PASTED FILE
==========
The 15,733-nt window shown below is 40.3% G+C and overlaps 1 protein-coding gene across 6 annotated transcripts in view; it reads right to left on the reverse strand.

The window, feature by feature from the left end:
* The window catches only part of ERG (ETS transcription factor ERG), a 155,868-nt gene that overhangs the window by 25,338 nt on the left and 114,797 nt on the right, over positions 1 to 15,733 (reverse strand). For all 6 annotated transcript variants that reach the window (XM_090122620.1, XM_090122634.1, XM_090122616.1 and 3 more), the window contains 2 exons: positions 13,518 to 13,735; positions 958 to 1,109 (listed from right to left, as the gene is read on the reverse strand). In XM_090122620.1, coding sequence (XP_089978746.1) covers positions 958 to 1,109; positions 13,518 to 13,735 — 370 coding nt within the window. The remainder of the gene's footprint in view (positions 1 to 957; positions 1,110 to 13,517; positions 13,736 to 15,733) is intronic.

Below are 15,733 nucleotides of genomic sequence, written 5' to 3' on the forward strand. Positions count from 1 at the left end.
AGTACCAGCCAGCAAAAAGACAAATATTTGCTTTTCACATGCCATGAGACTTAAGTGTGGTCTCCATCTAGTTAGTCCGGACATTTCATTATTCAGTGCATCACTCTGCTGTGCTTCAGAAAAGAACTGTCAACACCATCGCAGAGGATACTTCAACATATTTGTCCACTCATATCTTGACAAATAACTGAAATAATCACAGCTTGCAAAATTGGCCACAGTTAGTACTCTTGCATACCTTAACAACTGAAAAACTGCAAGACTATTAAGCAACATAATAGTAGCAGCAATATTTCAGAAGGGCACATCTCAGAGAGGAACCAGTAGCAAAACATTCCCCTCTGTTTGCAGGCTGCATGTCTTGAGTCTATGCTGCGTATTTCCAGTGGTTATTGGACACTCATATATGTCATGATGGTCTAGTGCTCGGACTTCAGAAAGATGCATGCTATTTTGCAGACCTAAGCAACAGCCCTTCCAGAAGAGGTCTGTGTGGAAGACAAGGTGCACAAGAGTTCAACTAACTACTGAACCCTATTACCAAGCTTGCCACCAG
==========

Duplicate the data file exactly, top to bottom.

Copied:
The 15,733-nt window shown below is 40.3% G+C and overlaps 1 protein-coding gene across 6 annotated transcripts in view; it reads right to left on the reverse strand.

The window, feature by feature from the left end:
* The window catches only part of ERG (ETS transcription factor ERG), a 155,868-nt gene that overhangs the window by 25,338 nt on the left and 114,797 nt on the right, over positions 1 to 15,733 (reverse strand). For all 6 annotated transcript variants that reach the window (XM_090122620.1, XM_090122634.1, XM_090122616.1 and 3 more), the window contains 2 exons: positions 13,518 to 13,735; positions 958 to 1,109 (listed from right to left, as the gene is read on the reverse strand). In XM_090122620.1, coding sequence (XP_089978746.1) covers positions 958 to 1,109; positions 13,518 to 13,735 — 370 coding nt within the window. The remainder of the gene's footprint in view (positions 1 to 957; positions 1,110 to 13,517; positions 13,736 to 15,733) is intronic.

Below are 15,733 nucleotides of genomic sequence, written 5' to 3' on the forward strand. Positions count from 1 at the left end.
AGTACCAGCCAGCAAAAAGACAAATATTTGCTTTTCACATGCCATGAGACTTAAGTGTGGTCTCCATCTAGTTAGTCCGGACATTTCATTATTCAGTGCATCACTCTGCTGTGCTTCAGAAAAGAACTGTCAACACCATCGCAGAGGATACTTCAACATATTTGTCCACTCATATCTTGACAAATAACTGAAATAATCACAGCTTGCAAAATTGGCCACAGTTAGTACTCTTGCATACCTTAACAACTGAAAAACTGCAAGACTATTAAGCAACATAATAGTAGCAGCAATATTTCAGAAGGGCACATCTCAGAGAGGAACCAGTAGCAAAACATTCCCCTCTGTTTGCAGGCTGCATGTCTTGAGTCTATGCTGCGTATTTCCAGTGGTTATTGGACACTCATATATGTCATGATGGTCTAGTGCTCGGACTTCAGAAAGATGCATGCTATTTTGCAGACCTAAGCAACAGCCCTTCCAGAAGAGGTCTGTGTGGAAGACAAGGTGCACAAGAGTTCAACTAACTACTGAACCCTATTACCAAGCTTGCCACCAG